The Return of WikiLeaks
The EU has agreed to expand its sanctions on Syria to President Bashar al Assad and nine senior government officials, as well as tightening its sanctions on Iran. Washington imposed sanctions on Assad last week, and Secretary of State Hillary Clinton today reiterated calls for the Syrian leader to cease his violent crackdown on protestors. The secretary of state put the number dead at nearly 1,000. “Stop the killings, the beatings, the arrests, release all political prisoners and detainees. Begin to respond to the demands that are upon you for a process of credible and inclusive democratic change,” Clinton said. And White House spokesman Jay Carney, traveling with President Obama in Europe, said that the administration “welcomes the decision of the European Union to expand its sanctions on Iran,” vowing to continue “to hold Iran accountable” for its “proliferation activities.”
The U.S. delegation charged with investigating the food crisis in North Korea landed in that country today. Special envoy for North Korean human rights Robert King and USAID official Jon Brause are leading the team to investigate Pyongyang's need, while the head of the North Korean regime, Kim Jong-il, continues his trip to China. This is King’s first visit to North Korea. It’s a big step, being as though is predecessor was never allowed to set foot there.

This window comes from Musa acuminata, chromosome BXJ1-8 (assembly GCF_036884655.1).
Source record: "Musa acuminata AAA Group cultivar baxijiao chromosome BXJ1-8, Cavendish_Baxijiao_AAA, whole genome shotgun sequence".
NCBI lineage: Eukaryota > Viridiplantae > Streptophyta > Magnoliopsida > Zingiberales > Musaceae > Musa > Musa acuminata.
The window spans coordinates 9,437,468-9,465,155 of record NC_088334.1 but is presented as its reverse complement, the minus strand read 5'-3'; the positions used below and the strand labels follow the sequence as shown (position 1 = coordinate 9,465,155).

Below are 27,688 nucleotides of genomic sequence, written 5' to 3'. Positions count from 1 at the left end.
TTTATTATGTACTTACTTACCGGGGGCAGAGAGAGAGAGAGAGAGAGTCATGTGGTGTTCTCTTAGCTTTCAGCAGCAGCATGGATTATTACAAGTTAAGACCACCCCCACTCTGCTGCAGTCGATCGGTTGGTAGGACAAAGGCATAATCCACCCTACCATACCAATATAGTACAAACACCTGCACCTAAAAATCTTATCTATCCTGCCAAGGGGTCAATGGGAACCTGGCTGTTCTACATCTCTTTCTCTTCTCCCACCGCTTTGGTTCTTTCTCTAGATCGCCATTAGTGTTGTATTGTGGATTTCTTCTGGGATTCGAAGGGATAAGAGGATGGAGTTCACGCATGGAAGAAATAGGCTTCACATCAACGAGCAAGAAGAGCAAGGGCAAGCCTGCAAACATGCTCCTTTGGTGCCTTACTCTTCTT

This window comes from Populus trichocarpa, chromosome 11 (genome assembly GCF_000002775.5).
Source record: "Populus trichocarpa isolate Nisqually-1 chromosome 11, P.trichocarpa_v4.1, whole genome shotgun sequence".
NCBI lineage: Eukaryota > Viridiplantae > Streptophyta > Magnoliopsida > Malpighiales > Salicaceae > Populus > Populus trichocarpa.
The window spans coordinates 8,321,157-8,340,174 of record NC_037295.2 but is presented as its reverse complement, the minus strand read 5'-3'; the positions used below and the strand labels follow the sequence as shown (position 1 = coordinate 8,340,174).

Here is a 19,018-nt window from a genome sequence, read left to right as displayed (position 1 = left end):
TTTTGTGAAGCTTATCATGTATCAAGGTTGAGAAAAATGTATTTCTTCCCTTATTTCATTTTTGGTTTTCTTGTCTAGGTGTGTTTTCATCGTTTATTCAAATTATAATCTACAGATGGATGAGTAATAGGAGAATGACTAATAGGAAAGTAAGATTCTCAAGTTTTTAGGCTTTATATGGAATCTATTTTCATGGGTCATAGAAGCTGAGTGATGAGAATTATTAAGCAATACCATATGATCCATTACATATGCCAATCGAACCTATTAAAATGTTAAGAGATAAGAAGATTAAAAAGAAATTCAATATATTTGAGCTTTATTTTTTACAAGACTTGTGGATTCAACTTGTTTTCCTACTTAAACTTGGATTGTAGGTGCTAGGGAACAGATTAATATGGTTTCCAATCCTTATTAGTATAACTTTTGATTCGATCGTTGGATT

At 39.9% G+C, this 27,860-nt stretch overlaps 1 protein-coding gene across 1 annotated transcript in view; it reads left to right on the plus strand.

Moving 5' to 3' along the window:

Reports on U.S. special envoy to Afghanistan and Pakistan Marc Grossman’s visit to Islamabad last week are indicating that he was pretty firm with the government there. Meeting with President Asif Ali Zardari, army chief General Parvez Kayani and ISI head Lt. Gen. Shuja Pasha along with other officials, Grossman pressed Pakistan to step up its fight against extremism, including going after senior al-Qaeda targets. The Pakistani officials reportedly continued to object to U.S. drone use but seemed open to joint operations against extremists. Alongside Grossman’s visit, the Pakistani newspaper Dawn released a slew of new WikiLeaks cables, including some that outline U.S. military involvement in the tribal areas and Pakistani requests for U.S. drone coverage. Needless to say, Pakistan’s military said, “No U.S. troops are involved in any military operations in FATA.”
According to the White House’s director of the Office of Management and Budget, Jacob Lew, the VP Joe Biden–led budget talks are not even close to being wrapped up. “We have a lot of work ahead of us and quite a few weeks of discussions” before the group can reach an agreement on budget cuts and a debt-ceiling increase, Lew said.And as the talks are progressing slowly, other parts of the government are worried about being on the chopping block. Now that Osama bin Laden has been killed, intelligence agencies in particular are fretting about cuts. DNI James Clapper told Congress back in February that he’d be trimming budgets down as post-9/11 growth levels out.